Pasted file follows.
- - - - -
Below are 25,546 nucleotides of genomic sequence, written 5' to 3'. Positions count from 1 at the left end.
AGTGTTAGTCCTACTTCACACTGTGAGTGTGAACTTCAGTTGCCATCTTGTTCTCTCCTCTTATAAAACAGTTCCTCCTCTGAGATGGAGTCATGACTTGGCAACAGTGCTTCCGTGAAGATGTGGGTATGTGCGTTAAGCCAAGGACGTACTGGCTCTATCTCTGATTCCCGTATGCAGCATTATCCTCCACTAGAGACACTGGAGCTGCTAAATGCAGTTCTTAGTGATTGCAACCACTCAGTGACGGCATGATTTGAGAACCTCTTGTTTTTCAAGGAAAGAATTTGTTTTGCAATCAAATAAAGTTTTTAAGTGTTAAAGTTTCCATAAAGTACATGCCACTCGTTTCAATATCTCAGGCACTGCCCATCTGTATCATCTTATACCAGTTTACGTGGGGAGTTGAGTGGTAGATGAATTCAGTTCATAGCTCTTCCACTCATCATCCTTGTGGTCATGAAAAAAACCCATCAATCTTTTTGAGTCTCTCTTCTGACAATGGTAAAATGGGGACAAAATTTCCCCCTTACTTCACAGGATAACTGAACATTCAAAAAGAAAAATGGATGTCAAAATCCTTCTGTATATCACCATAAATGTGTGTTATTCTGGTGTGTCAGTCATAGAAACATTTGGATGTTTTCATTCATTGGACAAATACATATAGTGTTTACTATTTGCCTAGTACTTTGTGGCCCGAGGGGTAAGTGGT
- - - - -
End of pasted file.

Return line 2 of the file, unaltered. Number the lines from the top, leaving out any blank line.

AGTGTTAGTCCTACTTCACACTGTGAGTGTGAACTTCAGTTGCCATCTTGTTCTCTCCTCTTATAAAACAGTTCCTCCTCTGAGATGGAGTCATGACTTGGCAACAGTGCTTCCGTGAAGATGTGGGTATGTGCGTTAAGCCAAGGACGTACTGGCTCTATCTCTGATTCCCGTATGCAGCATTATCCTCCACTAGAGACACTGGAGCTGCTAAATGCAGTTCTTAGTGATTGCAACCACTCAGTGACGGCATGATTTGAGAACCTCTTGTTTTTCAAGGAAAGAATTTGTTTTGCAATCAAATAAAGTTTTTAAGTGTTAAAGTTTCCATAAAGTACATGCCACTCGTTTCAATATCTCAGGCACTGCCCATCTGTATCATCTTATACCAGTTTACGTGGGGAGTTGAGTGGTAGATGAATTCAGTTCATAGCTCTTCCACTCATCATCCTTGTGGTCATGAAAAAAACCCATCAATCTTTTTGAGTCTCTCTTCTGACAATGGTAAAATGGGGACAAAATTTCCCCCTTACTTCACAGGATAACTGAACATTCAAAAAGAAAAATGGATGTCAAAATCCTTCTGTATATCACCATAAATGTGTGTTATTCTGGTGTGTCAGTCATAGAAACATTTGGATGTTTTCATTCATTGGACAAATACATATAGTGTTTACTATTTGCCTAGTACTTTGTGGCCCGAGGGGTAAGTGGT